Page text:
Though it needs to be remembered that despite incentives and protective measures provided by the British, French and German governments to their own cinema industries, the onslaught of American cinema affected the growth of cinema in these three countries in recent years.
State-owned PTV has enjoyed a monopoly from the late 1960s to about 1990 when the STN channel began transmission. PTV has rendered valuable service as the first Pakistani TV channel, training hundreds of technical specialists and thousands of creative artistes articulating and personifying some of our finer features.
Notwithstanding its flaws, PTV continues to offer exclusive content in some subjects. And it has an unmatched archive! However, the monopoly instrument should be buried deep in a shaft and solidly cemented over because it is completely out of synch with a world in which freedom of media choice are now globally recognised principles, even if not yet implemented everywhere.
Protectionism hurts the very entity sought to be shielded. As it is, a couple of the new private TV channels sometimes seem like alter egos of Indian originals.
The paranoia is a phantom. Over the past two decades and more, the easy availability of Indian movies on video tape in every inhabited nook and corner of Pakistan may have wasted millions of hours of viewing time on innocuous and banal material — with some rare exceptions.
Yet Indian movies have not made an iota of difference to the simultaneous evolution of a sense of Pakistaniat, a deepening of national identity and pride at being Pakistani. If there were any gaps left, 9/11 has filled them!
Unlike the military sphere, in media propaganda we do face huge asymmetry. Whereas one Pakistani for every three Indian soldiers reflects a recognised, deterrent number, there is no equivalent ratio in TV channels. And how can there be, with the dozens of major languages (and the corresponding number of TV channels) spoken across India, compared to fewer languages in Pakistan.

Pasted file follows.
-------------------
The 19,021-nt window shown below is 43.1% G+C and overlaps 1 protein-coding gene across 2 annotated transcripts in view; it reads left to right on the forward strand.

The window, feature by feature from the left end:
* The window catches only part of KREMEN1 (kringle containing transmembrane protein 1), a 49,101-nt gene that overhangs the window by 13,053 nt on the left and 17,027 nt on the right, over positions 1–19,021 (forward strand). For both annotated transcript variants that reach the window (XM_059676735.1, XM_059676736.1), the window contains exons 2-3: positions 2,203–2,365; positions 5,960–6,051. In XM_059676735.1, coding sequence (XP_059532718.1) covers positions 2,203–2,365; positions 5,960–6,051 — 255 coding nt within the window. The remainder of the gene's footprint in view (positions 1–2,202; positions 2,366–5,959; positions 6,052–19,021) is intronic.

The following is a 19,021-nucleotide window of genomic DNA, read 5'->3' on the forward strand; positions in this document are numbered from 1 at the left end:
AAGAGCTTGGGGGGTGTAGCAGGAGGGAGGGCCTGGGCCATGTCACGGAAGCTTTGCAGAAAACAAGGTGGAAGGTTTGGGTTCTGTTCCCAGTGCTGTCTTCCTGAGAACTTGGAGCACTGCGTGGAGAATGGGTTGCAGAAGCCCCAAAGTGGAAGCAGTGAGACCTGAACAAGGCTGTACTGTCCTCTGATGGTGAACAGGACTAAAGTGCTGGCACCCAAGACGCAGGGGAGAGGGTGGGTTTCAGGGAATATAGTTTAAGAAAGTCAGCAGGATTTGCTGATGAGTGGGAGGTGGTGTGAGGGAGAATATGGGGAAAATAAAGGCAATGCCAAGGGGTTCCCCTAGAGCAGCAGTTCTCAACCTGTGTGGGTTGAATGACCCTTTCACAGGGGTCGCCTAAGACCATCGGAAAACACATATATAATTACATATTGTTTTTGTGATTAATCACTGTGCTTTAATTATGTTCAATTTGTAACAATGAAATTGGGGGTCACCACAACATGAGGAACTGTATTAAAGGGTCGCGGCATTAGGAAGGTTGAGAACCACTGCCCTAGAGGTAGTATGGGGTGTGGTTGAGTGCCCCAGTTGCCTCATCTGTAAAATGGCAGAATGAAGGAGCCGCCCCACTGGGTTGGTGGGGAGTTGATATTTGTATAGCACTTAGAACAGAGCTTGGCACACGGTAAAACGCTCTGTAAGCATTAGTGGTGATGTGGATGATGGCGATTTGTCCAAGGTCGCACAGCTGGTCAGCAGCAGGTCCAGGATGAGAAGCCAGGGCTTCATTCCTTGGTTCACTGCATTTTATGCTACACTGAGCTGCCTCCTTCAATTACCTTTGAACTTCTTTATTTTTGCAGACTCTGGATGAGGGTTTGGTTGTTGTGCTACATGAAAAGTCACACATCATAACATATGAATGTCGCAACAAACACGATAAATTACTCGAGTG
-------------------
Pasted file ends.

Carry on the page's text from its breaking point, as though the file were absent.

There is certainly an insidious aspect to the way in which, between the song and dance, Indian media seek to undermine the rationale that validates and motivates Pakistaniat.
In creative content terms, we therefore need to develop the media equivalent of nuclear weapons so as to equalise and neutralise the Indian superiority in conventional numbers and the attempts to corrode our persona.
We also have a remarkable propaganda weapon of our own, much maligned and under-estimated. Of the several hundreds of TV channels spinning images across our planet today, PTV is the only one that provides a daily report on the brutal reality of Indian-occupied Kashmir, including the daily body count and voice-casts from leaders in Srinagar. However predictable this may be, the fact is that the truth hurts India plenty. This is why, post-13 December 2001, it was the Indians who banned PTV, obliging a Pakistani response. Previously, as well as presently, a range of coercive means are used to discourage cable operators across India from distributing PTV.
When propaganda includes cleverly concealed and malicious disinformation, the effect can be dangerous and destabilising well before it is detected by its targets.
We should remain on guard. We must give back as good — or bad — as we get.
Let viewers choose to see — or switch off Indian channels. Pakistani people, identity and media have strengths that surpass cables, dishes and dances.